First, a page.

Someone on some uninformed TV show once talked about how the samurai "loved death."  This is funny to me because nothing could be farther from the truth.  The samurai engaged in bloody battles just as any other nation throughout history has but some how the Japanese got this reputation for death and dying.  It must have to do with the practice of seppuku or ritual suicide that exists within the Japanese culture, but who knows for sure.

However, as far as "loving death" is concerned nothing could be farther from the truth.  Somehow through their association with Confucianism and Buddhism, the samurai class adopted a way of thinking which enabled them to face the possibility of death in battle.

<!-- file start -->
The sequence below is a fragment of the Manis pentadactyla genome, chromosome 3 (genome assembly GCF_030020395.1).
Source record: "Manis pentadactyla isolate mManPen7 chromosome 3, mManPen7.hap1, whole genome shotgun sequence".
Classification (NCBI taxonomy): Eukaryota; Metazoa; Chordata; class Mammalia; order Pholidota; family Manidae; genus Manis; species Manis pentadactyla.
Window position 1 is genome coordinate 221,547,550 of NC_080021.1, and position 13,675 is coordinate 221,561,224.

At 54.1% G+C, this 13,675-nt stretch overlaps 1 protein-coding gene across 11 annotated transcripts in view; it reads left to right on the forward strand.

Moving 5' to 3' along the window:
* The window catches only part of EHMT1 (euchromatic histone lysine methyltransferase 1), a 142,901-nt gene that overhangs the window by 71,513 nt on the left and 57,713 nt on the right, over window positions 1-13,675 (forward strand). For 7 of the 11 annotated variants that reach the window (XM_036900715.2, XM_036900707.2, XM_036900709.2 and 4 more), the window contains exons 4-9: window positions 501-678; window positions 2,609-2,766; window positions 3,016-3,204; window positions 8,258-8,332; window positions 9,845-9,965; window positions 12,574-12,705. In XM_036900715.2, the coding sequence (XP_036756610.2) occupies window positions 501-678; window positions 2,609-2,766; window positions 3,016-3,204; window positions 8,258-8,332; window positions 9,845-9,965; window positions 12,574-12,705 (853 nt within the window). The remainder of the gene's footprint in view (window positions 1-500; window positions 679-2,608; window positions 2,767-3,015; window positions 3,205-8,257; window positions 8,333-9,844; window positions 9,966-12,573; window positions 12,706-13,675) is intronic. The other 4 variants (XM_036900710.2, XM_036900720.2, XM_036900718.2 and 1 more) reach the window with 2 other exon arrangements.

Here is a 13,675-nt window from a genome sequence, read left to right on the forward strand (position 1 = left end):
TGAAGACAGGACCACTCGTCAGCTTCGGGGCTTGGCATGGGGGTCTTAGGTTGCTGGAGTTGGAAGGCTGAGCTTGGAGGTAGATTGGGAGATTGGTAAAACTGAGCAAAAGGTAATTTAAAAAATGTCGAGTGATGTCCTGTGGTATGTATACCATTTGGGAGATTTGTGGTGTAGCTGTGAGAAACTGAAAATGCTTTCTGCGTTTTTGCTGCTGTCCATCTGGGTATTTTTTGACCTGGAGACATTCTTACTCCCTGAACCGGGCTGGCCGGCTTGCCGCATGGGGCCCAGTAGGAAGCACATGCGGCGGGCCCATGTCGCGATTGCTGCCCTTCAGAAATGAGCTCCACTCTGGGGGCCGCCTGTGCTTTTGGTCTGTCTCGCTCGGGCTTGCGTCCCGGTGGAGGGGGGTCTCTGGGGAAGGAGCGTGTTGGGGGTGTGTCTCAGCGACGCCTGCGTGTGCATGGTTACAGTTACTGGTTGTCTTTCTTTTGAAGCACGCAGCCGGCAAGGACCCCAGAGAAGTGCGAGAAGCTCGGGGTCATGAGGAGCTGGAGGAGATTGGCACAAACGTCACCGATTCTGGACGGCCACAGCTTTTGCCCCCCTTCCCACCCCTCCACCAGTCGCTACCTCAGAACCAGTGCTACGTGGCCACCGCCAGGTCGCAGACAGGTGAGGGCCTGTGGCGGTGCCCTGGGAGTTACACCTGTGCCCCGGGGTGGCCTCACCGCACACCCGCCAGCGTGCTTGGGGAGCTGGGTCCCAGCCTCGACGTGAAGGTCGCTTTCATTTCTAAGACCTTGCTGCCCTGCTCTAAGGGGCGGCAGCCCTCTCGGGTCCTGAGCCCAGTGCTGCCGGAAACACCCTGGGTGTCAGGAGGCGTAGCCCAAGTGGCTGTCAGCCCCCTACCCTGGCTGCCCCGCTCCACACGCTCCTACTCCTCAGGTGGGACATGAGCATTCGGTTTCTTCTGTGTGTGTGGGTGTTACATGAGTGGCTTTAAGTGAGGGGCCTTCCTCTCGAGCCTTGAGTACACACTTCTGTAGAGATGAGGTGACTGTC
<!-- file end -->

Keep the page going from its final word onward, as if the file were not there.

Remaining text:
In the book Kendo by Minoru Kiyota, he states that when confronted with the possibility of death, people usually take one of two paths.  The first in Japanese is called seichu musho or "seeing death in the possibility of life."  The second is shichu usho or "seeing life in the presence of death."

Either path causes one to act accordingly.  Seichu musho might cause us anxiety and lead us to recoil from living where we spend time thinking about the end.  Shichu usho might enable us to live life to its fullest as we spend our time in the moment celebrating life in the face of death.

How one lives there life is a choice.  Which way do you choose?